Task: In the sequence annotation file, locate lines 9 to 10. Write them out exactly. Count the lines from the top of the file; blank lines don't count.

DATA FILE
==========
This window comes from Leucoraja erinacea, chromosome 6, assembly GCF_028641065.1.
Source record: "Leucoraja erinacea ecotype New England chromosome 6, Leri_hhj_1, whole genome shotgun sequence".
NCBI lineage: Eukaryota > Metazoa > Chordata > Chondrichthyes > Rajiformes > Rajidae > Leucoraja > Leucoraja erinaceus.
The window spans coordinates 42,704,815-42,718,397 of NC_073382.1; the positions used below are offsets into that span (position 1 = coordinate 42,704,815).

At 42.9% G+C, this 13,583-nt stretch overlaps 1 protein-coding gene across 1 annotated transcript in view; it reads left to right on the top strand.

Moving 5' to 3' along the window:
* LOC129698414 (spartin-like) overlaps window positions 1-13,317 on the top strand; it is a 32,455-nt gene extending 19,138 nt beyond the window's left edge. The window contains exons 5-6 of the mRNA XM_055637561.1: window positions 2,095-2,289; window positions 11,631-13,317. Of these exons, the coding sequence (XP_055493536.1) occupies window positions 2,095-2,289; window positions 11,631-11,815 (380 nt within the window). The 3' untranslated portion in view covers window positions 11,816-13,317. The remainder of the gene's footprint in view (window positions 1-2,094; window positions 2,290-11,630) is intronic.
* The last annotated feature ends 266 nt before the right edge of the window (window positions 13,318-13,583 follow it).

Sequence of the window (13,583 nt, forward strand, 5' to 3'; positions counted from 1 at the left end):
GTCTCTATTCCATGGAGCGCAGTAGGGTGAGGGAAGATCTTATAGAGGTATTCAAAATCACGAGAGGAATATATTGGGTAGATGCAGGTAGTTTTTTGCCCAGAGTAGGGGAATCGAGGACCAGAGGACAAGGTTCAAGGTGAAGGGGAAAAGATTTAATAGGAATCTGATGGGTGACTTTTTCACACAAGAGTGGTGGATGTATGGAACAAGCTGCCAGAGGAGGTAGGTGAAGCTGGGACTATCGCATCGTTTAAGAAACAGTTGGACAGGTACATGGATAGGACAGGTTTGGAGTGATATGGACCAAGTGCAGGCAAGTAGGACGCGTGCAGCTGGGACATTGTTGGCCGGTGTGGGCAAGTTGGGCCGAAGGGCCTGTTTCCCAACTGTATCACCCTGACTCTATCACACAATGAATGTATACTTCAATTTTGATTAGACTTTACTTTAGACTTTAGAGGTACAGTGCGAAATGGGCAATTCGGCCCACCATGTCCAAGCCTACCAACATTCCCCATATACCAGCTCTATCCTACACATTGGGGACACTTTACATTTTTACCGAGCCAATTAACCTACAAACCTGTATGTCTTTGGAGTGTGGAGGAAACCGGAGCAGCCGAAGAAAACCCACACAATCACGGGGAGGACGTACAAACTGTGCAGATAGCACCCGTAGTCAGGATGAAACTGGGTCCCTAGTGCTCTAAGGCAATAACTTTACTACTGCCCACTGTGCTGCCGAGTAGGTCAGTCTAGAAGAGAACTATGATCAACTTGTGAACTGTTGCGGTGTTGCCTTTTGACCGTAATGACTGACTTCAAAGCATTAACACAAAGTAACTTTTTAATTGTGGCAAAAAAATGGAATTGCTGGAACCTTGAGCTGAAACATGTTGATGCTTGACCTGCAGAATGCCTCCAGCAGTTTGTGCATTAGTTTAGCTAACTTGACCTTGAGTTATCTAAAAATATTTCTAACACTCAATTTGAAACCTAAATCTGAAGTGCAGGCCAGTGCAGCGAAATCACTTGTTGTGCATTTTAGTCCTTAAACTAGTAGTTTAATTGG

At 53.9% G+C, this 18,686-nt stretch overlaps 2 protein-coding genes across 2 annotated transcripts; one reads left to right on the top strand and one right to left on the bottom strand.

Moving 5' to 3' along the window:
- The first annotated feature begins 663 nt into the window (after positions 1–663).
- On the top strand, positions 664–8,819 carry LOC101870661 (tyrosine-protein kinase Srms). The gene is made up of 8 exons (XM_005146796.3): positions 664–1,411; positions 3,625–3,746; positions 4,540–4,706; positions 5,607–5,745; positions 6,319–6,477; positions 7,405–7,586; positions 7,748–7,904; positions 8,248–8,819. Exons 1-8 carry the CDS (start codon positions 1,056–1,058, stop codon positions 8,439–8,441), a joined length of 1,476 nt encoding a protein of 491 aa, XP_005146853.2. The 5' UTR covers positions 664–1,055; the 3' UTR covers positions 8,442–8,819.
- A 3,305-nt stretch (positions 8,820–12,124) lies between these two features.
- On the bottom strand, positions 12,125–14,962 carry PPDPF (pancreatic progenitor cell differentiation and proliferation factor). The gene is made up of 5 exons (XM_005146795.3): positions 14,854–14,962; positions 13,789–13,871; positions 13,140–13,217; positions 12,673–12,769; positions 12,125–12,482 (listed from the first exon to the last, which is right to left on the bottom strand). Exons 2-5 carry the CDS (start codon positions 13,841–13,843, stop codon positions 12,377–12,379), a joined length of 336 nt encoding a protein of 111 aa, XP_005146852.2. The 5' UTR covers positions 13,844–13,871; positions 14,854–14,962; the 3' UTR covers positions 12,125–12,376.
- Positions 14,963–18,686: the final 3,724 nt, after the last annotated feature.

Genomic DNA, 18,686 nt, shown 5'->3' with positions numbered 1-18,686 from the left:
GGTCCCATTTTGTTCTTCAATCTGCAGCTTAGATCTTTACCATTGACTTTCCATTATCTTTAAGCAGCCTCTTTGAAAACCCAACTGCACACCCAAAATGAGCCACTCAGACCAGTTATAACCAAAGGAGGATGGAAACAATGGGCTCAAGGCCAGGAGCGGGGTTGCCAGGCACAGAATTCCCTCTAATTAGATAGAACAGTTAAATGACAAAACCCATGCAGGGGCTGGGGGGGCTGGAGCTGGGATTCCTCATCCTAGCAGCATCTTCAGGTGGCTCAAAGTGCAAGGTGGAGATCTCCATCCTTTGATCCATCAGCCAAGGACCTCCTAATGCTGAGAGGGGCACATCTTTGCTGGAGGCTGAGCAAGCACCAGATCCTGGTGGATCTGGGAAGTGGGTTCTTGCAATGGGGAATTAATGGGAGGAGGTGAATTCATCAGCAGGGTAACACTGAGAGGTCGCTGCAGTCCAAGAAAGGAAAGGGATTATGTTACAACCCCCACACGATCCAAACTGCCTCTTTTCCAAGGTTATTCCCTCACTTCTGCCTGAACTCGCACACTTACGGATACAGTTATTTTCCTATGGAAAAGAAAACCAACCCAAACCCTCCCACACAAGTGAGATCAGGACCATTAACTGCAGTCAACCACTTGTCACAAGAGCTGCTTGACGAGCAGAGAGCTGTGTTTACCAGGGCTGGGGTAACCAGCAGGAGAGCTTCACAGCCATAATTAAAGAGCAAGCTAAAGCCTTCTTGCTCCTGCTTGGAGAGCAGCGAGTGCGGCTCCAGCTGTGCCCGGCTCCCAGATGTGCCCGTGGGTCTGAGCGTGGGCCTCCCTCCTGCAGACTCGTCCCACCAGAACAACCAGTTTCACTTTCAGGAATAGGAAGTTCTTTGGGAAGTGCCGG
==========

Sequence of the window (13,583 nt, forward strand, 5' to 3'; positions counted from 1 at the left end):
GTCTCTATTCCATGGAGCGCAGTAGGGTGAGGGAAGATCTTATAGAGGTATTCAAAATCACGAGAGGAATATATTGGGTAGATGCAGGTAGTTTTTTGCCCAGAGTAGGGGAATCGAGGACCAGAGGACAAGGTTCAAGGTGAAGGGGAAAAGATTTAATAGGAATCTGATGGGTGACTTTTTCACACAAGAGTGGTGGATGTATGGAACAAGCTGCCAGAGGAGGTAGGTGAAGCTGGGACTATCGCATCGTTTAAGAAACAGTTGGACAGGTACATGGATAGGACAGGTTTGGAGTGATATGGACCAAGTGCAGGCAAGTAGGACGCGTGCAGCTGGGACATTGTTGGCCGGTGTGGGCAAGTTGGGCCGAAGGGCCTGTTTCCCAACTGTATCACCCTGACTCTATCACACAATGAATGTATACTTCAATTTTGATTAGACTTTACTTTAGACTTTAGAGGTACAGTGCGAAATGGGCAATTCGGCCCACCATGTCCAAGCCTACCAACATTCCCCATATACCAGCTCTATCCTACACATTGGGGACACTTTACATTTTTACCGAGCCAATTAACCTACAAACCTGTATGTCTTTGGAGTGTGGAGGAAACCGGAGCAGCCGAAGAAAACCCACACAATCACGGGGAGGACGTACAAACTGTGCAGATAGCACCCGTAGTCAGGATGAAACTGGGTCCCTAGTGCTCTAAGGCAATAACTTTACTACTGCCCACTGTGCTGCCGAGTAGGTCAGTCTAGAAGAGAACTATGATCAACTTGTGAACTGTTGCGGTGTTGCCTTTTGACCGTAATGACTGACTTCAAAGCATTAACACAAAGTAACTTTTTAATTGTGGCAAAAAAATGGAATTGCTGGAACCTTGAGCTGAAACATGTTGATGCTTGACCTGCAGAATGCCTCCAGCAGTTTGTGCATTAGTTTAGCTAACTTGACCTTGAGTTATCTAAAAATATTTCTAACACTCAATTTGAAACCTAAATCTGAAGTGCAGGCCAGTGCAGCGAAATCACTTGTTGTGCATTTTAGTCCTTAAACTAGTAGTTTAATTGG